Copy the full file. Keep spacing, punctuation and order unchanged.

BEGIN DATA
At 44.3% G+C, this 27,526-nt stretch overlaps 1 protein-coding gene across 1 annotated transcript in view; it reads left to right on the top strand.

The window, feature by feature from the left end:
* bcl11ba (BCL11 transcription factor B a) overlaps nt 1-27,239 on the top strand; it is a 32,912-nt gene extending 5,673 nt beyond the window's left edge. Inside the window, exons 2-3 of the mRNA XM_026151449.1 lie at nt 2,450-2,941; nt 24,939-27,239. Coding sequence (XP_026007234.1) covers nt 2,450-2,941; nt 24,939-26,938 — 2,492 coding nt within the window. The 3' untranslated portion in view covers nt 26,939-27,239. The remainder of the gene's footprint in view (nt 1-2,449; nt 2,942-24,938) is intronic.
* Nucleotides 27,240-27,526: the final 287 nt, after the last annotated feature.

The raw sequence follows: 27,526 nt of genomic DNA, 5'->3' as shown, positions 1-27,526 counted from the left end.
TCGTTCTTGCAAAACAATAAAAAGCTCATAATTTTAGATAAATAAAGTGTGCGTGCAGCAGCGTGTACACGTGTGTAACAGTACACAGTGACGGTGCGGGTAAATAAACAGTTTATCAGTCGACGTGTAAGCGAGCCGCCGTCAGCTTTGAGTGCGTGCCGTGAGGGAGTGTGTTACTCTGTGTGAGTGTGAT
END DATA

At 44.3% G+C, this 27,526-nt stretch overlaps 1 protein-coding gene across 1 annotated transcript in view; it reads left to right on the top strand.

The window, feature by feature from the left end:
* bcl11ba (BCL11 transcription factor B a) overlaps nt 1-27,239 on the top strand; it is a 32,912-nt gene extending 5,673 nt beyond the window's left edge. Inside the window, exons 2-3 of the mRNA XM_026151449.1 lie at nt 2,450-2,941; nt 24,939-27,239. Coding sequence (XP_026007234.1) covers nt 2,450-2,941; nt 24,939-26,938 — 2,492 coding nt within the window. The 3' untranslated portion in view covers nt 26,939-27,239. The remainder of the gene's footprint in view (nt 1-2,449; nt 2,942-24,938) is intronic.
* Nucleotides 27,240-27,526: the final 287 nt, after the last annotated feature.

The raw sequence follows: 27,526 nt of genomic DNA, 5'->3' as shown, positions 1-27,526 counted from the left end.
TCGTTCTTGCAAAACAATAAAAAGCTCATAATTTTAGATAAATAAAGTGTGCGTGCAGCAGCGTGTACACGTGTGTAACAGTACACAGTGACGGTGCGGGTAAATAAACAGTTTATCAGTCGACGTGTAAGCGAGCCGCCGTCAGCTTTGAGTGCGTGCCGTGAGGGAGTGTGTTACTCTGTGTGAGTGTGAT